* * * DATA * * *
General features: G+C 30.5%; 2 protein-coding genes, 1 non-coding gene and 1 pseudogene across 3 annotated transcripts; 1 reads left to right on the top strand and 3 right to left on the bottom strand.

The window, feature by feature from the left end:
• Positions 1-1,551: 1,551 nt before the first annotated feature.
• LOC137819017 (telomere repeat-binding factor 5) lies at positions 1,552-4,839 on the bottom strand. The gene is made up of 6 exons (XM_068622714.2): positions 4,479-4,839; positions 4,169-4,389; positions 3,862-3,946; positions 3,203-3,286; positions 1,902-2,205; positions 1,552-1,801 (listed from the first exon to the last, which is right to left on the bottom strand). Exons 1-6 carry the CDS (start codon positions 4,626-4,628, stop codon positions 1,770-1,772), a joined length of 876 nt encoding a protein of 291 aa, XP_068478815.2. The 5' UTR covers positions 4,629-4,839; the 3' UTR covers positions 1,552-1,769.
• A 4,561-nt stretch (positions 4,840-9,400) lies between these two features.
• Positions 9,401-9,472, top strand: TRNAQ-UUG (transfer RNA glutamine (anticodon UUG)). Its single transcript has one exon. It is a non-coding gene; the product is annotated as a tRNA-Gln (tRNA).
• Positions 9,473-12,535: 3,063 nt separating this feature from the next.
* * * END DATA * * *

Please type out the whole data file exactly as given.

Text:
General features: G+C 30.5%; 2 protein-coding genes, 1 non-coding gene and 1 pseudogene across 3 annotated transcripts; 1 reads left to right on the top strand and 3 right to left on the bottom strand.

The window, feature by feature from the left end:
• Positions 1-1,551: 1,551 nt before the first annotated feature.
• LOC137819017 (telomere repeat-binding factor 5) lies at positions 1,552-4,839 on the bottom strand. The gene is made up of 6 exons (XM_068622714.2): positions 4,479-4,839; positions 4,169-4,389; positions 3,862-3,946; positions 3,203-3,286; positions 1,902-2,205; positions 1,552-1,801 (listed from the first exon to the last, which is right to left on the bottom strand). Exons 1-6 carry the CDS (start codon positions 4,626-4,628, stop codon positions 1,770-1,772), a joined length of 876 nt encoding a protein of 291 aa, XP_068478815.2. The 5' UTR covers positions 4,629-4,839; the 3' UTR covers positions 1,552-1,769.
• A 4,561-nt stretch (positions 4,840-9,400) lies between these two features.
• Positions 9,401-9,472, top strand: TRNAQ-UUG (transfer RNA glutamine (anticodon UUG)). Its single transcript has one exon. It is a non-coding gene; the product is annotated as a tRNA-Gln (tRNA).
• Positions 9,473-12,535: 3,063 nt separating this feature from the next.